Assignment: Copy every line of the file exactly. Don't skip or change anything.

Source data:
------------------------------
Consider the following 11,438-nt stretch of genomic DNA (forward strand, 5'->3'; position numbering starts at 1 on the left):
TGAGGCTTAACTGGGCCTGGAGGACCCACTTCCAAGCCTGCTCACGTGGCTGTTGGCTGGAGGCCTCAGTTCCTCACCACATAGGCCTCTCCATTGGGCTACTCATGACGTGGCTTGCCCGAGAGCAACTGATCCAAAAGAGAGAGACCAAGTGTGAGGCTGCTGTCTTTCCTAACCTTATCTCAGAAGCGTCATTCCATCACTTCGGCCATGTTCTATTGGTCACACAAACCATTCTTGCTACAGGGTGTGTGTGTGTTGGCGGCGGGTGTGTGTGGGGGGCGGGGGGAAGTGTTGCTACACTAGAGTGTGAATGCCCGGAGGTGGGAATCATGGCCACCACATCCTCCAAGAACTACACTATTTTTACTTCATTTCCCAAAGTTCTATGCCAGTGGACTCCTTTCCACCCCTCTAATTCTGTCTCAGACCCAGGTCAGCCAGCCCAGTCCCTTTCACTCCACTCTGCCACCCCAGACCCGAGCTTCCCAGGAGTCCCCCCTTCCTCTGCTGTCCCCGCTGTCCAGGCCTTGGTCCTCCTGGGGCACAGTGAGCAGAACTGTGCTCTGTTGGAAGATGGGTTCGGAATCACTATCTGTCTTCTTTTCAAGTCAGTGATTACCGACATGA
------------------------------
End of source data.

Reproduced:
Consider the following 11,438-nt stretch of genomic DNA (forward strand, 5'->3'; position numbering starts at 1 on the left):
TGAGGCTTAACTGGGCCTGGAGGACCCACTTCCAAGCCTGCTCACGTGGCTGTTGGCTGGAGGCCTCAGTTCCTCACCACATAGGCCTCTCCATTGGGCTACTCATGACGTGGCTTGCCCGAGAGCAACTGATCCAAAAGAGAGAGACCAAGTGTGAGGCTGCTGTCTTTCCTAACCTTATCTCAGAAGCGTCATTCCATCACTTCGGCCATGTTCTATTGGTCACACAAACCATTCTTGCTACAGGGTGTGTGTGTGTTGGCGGCGGGTGTGTGTGGGGGGCGGGGGGAAGTGTTGCTACACTAGAGTGTGAATGCCCGGAGGTGGGAATCATGGCCACCACATCCTCCAAGAACTACACTATTTTTACTTCATTTCCCAAAGTTCTATGCCAGTGGACTCCTTTCCACCCCTCTAATTCTGTCTCAGACCCAGGTCAGCCAGCCCAGTCCCTTTCACTCCACTCTGCCACCCCAGACCCGAGCTTCCCAGGAGTCCCCCCTTCCTCTGCTGTCCCCGCTGTCCAGGCCTTGGTCCTCCTGGGGCACAGTGAGCAGAACTGTGCTCTGTTGGAAGATGGGTTCGGAATCACTATCTGTCTTCTTTTCAAGTCAGTGATTACCGACATGA